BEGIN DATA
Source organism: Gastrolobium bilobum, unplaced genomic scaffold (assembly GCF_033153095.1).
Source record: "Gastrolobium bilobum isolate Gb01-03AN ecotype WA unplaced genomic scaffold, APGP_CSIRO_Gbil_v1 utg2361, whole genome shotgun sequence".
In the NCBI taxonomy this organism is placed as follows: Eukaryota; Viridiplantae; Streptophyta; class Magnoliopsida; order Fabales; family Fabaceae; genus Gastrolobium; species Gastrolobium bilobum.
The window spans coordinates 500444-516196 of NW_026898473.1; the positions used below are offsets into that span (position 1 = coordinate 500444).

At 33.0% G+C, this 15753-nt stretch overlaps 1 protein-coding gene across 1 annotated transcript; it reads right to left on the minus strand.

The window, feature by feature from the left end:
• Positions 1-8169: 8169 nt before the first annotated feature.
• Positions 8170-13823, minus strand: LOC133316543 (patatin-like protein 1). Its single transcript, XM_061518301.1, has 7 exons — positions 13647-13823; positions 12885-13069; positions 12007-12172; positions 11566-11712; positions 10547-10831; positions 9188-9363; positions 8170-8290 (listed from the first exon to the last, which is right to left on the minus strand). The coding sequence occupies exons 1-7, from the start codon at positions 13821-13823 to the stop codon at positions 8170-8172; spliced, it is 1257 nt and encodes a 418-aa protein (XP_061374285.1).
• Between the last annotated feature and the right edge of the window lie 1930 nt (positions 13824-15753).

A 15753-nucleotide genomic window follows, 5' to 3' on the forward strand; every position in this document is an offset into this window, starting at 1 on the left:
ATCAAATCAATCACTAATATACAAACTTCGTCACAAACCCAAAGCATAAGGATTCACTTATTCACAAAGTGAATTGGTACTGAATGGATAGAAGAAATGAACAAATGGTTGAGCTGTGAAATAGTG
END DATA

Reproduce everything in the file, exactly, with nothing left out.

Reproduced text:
Source organism: Gastrolobium bilobum, unplaced genomic scaffold (assembly GCF_033153095.1).
Source record: "Gastrolobium bilobum isolate Gb01-03AN ecotype WA unplaced genomic scaffold, APGP_CSIRO_Gbil_v1 utg2361, whole genome shotgun sequence".
In the NCBI taxonomy this organism is placed as follows: Eukaryota; Viridiplantae; Streptophyta; class Magnoliopsida; order Fabales; family Fabaceae; genus Gastrolobium; species Gastrolobium bilobum.
The window spans coordinates 500444-516196 of NW_026898473.1; the positions used below are offsets into that span (position 1 = coordinate 500444).

At 33.0% G+C, this 15753-nt stretch overlaps 1 protein-coding gene across 1 annotated transcript; it reads right to left on the minus strand.

The window, feature by feature from the left end:
• Positions 1-8169: 8169 nt before the first annotated feature.
• Positions 8170-13823, minus strand: LOC133316543 (patatin-like protein 1). Its single transcript, XM_061518301.1, has 7 exons — positions 13647-13823; positions 12885-13069; positions 12007-12172; positions 11566-11712; positions 10547-10831; positions 9188-9363; positions 8170-8290 (listed from the first exon to the last, which is right to left on the minus strand). The coding sequence occupies exons 1-7, from the start codon at positions 13821-13823 to the stop codon at positions 8170-8172; spliced, it is 1257 nt and encodes a 418-aa protein (XP_061374285.1).
• Between the last annotated feature and the right edge of the window lie 1930 nt (positions 13824-15753).

A 15753-nucleotide genomic window follows, 5' to 3' on the forward strand; every position in this document is an offset into this window, starting at 1 on the left:
ATCAAATCAATCACTAATATACAAACTTCGTCACAAACCCAAAGCATAAGGATTCACTTATTCACAAAGTGAATTGGTACTGAATGGATAGAAGAAATGAACAAATGGTTGAGCTGTGAAATAGTG